New documentary shines light on the story of Duke Kahanamoku
By Jake Howard
As Duke Kahanamoku’s celebrated Olympic career was ending in the second half of the 1920s, he settled for a time in Newport Beach. Splitting time between lifeguarding and acting in bit parts in Hollywood, the Hawaiian icon also found his way down to the southern reaches of Orange County.
He became somewhat of a regular at spots including Corona del Mar, which was one of the more popular surf breaks of the time, as well as the gentle, rolling waves and Hawaiian Islands-inspired scene at San Onofre.
In 1928, the San Clemente Beach Club opened (since renamed the Ole Hanson Beach Club). To help promote the new pool, a state-of-the-art swim facility at the time, Kahanamoku and Johnny Weismuller, a friend and rival, were invited to compete in an exhibition.
A few short years later, the San Clemente Beach Club hosted the 1932 Olympic tryouts. By then, Kahanamoku’s reign as an Olympic champion swimmer was largely over, but he did join Team USA as a member of the water polo team at the ’32 L.A. Games.
“My father and my uncle just threw me into the water from an outrigger canoe. I had to swim, or else,” Kahanamoku would later explain.
Kahanamoku is rightly considered the father of modern surfing, and now his story is finally being told in the new, full-length documentary called Waterman. After a run through the film festival circuit, Waterman premiered on PBS’ American Masters this week.
Directed by Isaac Halasima, who got his start producing videos for the band Imagine Dragons, and narrated by Jason Momoa, of Aquaman and Dune fame, the film combines rare archival footage cut with reenactments in which Hawaiian surfer Duane DeSoto stands in for the late Kahanamoku.
The film also features some exceptional interviews with surf stars such as Laird Hamilton, Kelly Slater, Carissa Moore, Jack Johnson, Kai Lenny and many others.
The original release of Waterman had been planned to coincide with the 2020 Tokyo Games, where surfing was to make its Olympic debut, but ultimately, that had to be scrapped because of the pandemic.
Nevertheless, it’s finally here, and it’s much more than just a story about another surfer.
Kahanamoku was a barrier-breaker in and out of the water. While he set world records in the pool and introduced the world to the Hawaiian concept of aloha, he also faced oppression and racism throughout his life.
“He is just as important as Jesse Owens and Jackie Robinson and Jim Thorpe and Muhammad Ali,” Halasima explained to Hawaii News Now last month. “He’s one of those people that seemed to change the world when he came on the stage.”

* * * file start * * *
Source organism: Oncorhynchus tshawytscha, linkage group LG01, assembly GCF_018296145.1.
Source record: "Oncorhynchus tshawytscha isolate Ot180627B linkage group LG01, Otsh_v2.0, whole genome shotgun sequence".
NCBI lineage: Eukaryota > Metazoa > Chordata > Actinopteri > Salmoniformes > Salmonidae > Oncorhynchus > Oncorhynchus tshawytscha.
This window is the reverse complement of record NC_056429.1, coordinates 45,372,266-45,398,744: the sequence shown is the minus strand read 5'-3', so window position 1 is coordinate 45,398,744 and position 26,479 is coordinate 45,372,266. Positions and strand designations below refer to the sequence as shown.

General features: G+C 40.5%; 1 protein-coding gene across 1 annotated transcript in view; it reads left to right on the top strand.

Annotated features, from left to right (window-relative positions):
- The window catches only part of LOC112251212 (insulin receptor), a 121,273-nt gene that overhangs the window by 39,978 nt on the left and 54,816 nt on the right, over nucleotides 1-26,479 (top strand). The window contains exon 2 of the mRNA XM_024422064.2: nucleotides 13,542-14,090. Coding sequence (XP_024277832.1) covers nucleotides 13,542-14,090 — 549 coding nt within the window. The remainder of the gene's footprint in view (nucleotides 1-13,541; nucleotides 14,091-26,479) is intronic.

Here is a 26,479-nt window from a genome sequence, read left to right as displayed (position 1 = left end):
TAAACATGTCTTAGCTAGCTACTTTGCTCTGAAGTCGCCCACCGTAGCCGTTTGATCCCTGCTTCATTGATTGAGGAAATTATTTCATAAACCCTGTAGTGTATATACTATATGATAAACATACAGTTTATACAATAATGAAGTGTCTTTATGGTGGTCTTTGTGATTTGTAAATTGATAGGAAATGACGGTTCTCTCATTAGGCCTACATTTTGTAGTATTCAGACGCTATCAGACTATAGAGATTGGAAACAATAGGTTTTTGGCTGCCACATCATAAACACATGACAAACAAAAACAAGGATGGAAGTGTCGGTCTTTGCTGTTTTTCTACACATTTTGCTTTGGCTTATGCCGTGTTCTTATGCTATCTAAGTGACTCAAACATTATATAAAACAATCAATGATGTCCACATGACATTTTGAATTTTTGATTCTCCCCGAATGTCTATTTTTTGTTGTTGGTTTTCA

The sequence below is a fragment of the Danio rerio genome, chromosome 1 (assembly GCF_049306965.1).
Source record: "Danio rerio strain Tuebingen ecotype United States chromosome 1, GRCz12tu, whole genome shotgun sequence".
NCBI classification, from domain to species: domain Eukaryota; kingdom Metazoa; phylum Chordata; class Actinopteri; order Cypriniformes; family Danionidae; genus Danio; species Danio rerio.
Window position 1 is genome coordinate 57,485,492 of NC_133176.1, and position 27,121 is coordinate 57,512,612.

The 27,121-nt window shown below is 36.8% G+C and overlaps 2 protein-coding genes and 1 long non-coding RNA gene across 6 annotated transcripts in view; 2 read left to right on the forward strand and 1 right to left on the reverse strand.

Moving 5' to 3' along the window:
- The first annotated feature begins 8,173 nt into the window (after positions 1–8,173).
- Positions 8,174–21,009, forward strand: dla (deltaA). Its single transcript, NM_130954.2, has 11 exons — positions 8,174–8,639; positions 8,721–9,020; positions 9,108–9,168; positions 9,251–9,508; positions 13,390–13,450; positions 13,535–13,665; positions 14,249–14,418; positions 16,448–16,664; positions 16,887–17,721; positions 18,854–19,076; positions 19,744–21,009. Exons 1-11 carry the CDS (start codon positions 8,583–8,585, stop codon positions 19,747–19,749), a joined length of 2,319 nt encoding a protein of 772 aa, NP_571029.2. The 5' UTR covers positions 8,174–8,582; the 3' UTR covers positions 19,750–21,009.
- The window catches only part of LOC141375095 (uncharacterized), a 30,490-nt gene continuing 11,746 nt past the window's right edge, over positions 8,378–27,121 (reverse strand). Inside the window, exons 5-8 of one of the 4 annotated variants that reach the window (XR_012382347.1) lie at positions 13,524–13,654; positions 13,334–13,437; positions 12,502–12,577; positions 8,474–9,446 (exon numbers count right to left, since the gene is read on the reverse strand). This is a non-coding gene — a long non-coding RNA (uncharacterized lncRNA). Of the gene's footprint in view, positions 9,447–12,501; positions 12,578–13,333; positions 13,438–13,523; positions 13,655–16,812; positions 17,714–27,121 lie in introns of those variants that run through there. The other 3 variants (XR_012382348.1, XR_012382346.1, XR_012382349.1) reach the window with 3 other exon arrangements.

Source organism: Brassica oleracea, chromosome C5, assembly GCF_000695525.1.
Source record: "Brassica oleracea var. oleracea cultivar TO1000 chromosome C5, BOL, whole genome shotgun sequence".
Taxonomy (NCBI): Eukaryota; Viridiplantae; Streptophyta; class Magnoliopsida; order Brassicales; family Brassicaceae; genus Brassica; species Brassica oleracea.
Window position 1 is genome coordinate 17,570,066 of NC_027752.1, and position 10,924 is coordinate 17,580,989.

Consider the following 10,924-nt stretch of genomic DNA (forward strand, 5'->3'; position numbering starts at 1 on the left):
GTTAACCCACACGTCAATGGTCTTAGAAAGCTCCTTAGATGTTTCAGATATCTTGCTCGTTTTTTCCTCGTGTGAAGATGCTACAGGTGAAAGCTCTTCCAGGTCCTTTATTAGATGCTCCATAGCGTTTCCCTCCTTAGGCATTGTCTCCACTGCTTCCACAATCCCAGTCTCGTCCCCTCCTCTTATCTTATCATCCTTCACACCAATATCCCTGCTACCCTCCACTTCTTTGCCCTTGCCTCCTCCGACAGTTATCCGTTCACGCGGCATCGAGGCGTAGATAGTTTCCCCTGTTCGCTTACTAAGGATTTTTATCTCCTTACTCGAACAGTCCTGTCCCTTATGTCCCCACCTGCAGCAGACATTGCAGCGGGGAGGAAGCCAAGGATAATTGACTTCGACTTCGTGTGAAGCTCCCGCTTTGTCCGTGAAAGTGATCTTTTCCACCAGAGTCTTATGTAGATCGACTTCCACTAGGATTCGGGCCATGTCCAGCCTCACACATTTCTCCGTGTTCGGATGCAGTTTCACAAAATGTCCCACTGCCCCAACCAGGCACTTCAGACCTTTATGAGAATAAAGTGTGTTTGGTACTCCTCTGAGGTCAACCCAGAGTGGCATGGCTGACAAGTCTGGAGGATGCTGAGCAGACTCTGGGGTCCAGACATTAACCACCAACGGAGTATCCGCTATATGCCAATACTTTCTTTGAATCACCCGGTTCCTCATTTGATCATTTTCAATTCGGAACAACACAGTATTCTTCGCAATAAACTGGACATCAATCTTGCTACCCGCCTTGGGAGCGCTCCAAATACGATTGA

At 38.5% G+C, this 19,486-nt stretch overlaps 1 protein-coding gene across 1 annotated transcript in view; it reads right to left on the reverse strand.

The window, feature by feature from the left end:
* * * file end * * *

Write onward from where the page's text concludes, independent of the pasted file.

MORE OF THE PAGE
Kahanamoku’s fame as a swimmer began in 1911, when he swam the 100-meter freestyle in the Honolulu Harbor and eclipsed the world record by more than four seconds. Critics on the mainland doubted the record, but undeterred, Kahanamoku qualified for the 1912 U.S. Olympic swim team.
At the Stockholm Games, he officially broke the record for the 100-meter freestyle and was presented with the gold medal by King Gustav V of Sweden.
The Hawaiian once again topped the podium at the 1920 Olympics in Antwerp, where he won gold medals in both the 100-meter freestyle (beating fellow Hawaiian Pua Kealoha) and in the relay.
At the 1924 Games in Paris, he took the silver medal in the 100-meter freestyle (with the gold going to Weissmuller and the bronze to Kahanamoku’s brother, Samuel). In total, Kahanomoku would earn five Olympic medals over the course of his swimming career.
In 1914, he famously landed at Freshwater Beach in Sydney, Australia, where he’s credited with introducing surfing to the Land Down Under. As a high-profile, internationally recognized athlete, Kahanamoku traveled the world, sharing his Hawaiian culture with crowds.
“Before I left that fabulous land, the Australians had already turned to making their own boards and practicing what I had shown them in the surf,” Kahanamoku later recalled.
Don’t miss Waterman on your preferred streaming service; you’ll be glad you tuned in.
Jake Howard is local surfer and freelance writer who lives in San Clemente. A former editor at Surfer Magazine, The Surfer’s Journal and ESPN, today he writes for a number of publications, including Picket Fence Media, Surfline and the World Surf League. He also works with philanthropic organizations such as the Surfing Heritage and Culture Center and the Positive Vibe Warriors Foundation.
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